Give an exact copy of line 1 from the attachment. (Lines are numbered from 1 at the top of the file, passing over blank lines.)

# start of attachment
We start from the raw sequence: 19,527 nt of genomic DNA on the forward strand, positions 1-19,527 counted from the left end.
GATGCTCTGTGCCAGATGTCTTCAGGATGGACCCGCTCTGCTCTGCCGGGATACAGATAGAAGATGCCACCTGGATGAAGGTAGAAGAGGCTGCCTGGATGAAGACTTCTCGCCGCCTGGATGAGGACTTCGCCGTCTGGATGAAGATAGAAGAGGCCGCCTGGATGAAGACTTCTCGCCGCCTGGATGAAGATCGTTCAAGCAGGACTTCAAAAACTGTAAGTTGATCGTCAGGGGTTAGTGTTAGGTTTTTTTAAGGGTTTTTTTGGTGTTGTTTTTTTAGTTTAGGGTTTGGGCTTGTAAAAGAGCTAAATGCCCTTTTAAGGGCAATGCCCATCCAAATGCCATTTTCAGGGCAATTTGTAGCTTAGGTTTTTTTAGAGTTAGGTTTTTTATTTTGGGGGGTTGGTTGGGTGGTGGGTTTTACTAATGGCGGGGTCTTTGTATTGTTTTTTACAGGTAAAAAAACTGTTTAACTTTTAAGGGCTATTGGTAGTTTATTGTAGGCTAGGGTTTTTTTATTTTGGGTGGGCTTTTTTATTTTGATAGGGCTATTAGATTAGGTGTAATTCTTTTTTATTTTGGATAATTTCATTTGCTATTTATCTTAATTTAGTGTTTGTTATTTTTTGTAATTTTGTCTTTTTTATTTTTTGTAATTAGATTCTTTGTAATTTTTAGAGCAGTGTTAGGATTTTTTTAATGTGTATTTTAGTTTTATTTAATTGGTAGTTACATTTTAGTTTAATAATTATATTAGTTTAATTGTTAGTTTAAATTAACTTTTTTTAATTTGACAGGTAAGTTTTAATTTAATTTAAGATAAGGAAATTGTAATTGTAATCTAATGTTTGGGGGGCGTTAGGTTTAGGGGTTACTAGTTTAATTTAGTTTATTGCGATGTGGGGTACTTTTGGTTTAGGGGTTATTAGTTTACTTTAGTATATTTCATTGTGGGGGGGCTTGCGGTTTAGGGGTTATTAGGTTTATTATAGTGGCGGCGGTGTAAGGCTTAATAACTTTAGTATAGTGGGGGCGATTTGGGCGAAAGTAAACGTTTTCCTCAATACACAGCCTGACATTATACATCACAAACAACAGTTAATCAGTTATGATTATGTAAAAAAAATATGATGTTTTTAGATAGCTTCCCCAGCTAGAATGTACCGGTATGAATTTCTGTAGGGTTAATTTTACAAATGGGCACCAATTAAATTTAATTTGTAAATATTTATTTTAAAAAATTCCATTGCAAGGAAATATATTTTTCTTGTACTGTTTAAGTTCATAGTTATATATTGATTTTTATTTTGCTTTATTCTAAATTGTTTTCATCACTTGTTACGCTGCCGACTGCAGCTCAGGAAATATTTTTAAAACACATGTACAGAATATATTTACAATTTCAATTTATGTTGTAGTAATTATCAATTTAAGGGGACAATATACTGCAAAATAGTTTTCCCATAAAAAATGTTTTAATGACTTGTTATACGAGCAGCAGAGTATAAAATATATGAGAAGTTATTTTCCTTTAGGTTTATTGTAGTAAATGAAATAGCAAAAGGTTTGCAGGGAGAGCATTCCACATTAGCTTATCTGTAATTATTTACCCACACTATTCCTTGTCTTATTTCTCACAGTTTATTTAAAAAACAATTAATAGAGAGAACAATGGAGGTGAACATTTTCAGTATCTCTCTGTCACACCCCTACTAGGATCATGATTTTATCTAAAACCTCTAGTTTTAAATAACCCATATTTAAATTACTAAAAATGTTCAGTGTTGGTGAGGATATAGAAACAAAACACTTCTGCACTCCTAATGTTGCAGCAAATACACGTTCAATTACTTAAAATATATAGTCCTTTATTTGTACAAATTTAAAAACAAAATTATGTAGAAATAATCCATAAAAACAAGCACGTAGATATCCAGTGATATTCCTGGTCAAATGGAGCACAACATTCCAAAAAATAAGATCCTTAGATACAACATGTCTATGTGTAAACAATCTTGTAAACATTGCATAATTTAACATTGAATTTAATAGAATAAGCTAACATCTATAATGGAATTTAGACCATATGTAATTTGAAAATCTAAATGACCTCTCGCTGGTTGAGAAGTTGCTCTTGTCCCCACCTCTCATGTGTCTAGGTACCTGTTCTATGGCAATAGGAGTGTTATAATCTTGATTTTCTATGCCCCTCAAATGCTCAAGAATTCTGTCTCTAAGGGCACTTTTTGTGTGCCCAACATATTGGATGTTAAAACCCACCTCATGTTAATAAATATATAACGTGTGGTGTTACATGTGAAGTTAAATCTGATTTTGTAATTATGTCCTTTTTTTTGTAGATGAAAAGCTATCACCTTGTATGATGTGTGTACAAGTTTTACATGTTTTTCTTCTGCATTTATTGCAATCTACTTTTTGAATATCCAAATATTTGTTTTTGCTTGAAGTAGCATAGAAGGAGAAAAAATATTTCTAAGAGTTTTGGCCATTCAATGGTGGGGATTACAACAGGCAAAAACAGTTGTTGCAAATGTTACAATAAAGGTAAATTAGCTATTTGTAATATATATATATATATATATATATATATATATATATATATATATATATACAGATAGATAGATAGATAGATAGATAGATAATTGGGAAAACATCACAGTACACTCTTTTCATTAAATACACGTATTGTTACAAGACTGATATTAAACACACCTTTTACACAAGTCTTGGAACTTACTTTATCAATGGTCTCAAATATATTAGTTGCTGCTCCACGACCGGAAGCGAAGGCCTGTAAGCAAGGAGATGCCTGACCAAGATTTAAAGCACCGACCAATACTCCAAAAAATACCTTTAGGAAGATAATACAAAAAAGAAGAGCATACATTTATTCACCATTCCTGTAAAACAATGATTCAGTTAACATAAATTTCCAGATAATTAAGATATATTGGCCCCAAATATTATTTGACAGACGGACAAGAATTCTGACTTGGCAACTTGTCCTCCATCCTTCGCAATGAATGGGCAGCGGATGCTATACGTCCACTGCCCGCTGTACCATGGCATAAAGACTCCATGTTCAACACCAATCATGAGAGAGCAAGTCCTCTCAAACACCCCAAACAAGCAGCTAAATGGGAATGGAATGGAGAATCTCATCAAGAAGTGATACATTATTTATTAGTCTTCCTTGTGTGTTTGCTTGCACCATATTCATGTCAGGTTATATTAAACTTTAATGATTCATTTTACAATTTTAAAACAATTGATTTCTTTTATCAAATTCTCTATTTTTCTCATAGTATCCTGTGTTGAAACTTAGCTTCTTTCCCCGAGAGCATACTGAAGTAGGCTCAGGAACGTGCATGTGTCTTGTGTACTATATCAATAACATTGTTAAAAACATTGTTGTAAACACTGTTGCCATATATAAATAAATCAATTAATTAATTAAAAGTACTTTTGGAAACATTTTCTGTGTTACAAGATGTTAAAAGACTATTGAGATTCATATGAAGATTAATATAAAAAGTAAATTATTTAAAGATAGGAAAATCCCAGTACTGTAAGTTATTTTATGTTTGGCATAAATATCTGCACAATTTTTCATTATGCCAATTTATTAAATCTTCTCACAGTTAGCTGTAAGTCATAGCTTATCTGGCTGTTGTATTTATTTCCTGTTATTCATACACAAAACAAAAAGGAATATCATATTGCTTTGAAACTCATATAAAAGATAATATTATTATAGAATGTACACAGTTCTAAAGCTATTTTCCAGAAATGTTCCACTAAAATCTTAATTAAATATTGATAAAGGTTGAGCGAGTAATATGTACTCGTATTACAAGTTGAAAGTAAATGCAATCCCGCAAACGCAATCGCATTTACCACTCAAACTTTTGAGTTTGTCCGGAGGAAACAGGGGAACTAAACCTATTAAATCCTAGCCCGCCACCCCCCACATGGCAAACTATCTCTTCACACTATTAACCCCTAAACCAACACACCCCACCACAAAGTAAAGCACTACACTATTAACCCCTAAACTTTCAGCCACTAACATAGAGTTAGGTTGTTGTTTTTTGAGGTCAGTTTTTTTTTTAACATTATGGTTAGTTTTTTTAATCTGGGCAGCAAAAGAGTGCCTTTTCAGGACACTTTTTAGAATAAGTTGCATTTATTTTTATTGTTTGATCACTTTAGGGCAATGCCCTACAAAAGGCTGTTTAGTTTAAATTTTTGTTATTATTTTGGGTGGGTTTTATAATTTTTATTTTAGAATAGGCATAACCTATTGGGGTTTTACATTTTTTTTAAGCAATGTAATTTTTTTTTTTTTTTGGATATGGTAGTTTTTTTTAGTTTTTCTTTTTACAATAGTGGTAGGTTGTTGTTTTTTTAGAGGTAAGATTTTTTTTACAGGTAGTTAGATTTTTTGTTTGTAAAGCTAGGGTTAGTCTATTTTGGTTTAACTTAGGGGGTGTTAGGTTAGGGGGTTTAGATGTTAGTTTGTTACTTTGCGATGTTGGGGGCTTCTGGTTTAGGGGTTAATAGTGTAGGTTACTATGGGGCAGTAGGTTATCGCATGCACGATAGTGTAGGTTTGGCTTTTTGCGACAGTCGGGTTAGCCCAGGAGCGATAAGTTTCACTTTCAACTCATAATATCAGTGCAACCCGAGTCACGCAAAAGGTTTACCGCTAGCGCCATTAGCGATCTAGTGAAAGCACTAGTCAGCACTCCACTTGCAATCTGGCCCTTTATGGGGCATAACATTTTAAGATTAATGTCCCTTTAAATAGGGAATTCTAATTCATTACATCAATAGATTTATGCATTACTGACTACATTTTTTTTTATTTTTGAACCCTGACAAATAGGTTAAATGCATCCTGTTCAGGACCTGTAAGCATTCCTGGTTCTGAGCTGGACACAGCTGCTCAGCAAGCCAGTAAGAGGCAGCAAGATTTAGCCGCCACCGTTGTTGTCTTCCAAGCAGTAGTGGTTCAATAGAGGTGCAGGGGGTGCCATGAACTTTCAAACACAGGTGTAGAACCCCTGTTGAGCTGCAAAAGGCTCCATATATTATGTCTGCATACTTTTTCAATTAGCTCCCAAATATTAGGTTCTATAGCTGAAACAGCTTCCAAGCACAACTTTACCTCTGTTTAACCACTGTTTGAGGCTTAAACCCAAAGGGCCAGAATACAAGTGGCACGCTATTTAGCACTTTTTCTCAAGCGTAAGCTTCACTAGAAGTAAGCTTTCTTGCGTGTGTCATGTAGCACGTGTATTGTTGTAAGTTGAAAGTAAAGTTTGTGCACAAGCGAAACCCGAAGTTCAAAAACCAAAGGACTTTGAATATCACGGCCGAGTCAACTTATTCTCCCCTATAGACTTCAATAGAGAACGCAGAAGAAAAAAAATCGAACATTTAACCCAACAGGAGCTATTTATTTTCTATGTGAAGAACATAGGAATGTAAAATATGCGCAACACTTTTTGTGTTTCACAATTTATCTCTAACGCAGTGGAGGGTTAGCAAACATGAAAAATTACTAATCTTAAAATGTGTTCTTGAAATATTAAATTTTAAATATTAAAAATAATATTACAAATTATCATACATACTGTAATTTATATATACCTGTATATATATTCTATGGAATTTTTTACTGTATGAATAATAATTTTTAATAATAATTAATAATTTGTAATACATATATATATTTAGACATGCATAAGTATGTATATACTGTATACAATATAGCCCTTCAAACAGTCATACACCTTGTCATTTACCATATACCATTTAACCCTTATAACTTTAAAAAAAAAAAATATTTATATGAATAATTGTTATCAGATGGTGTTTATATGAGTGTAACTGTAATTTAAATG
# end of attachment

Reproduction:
We start from the raw sequence: 19,527 nt of genomic DNA on the forward strand, positions 1-19,527 counted from the left end.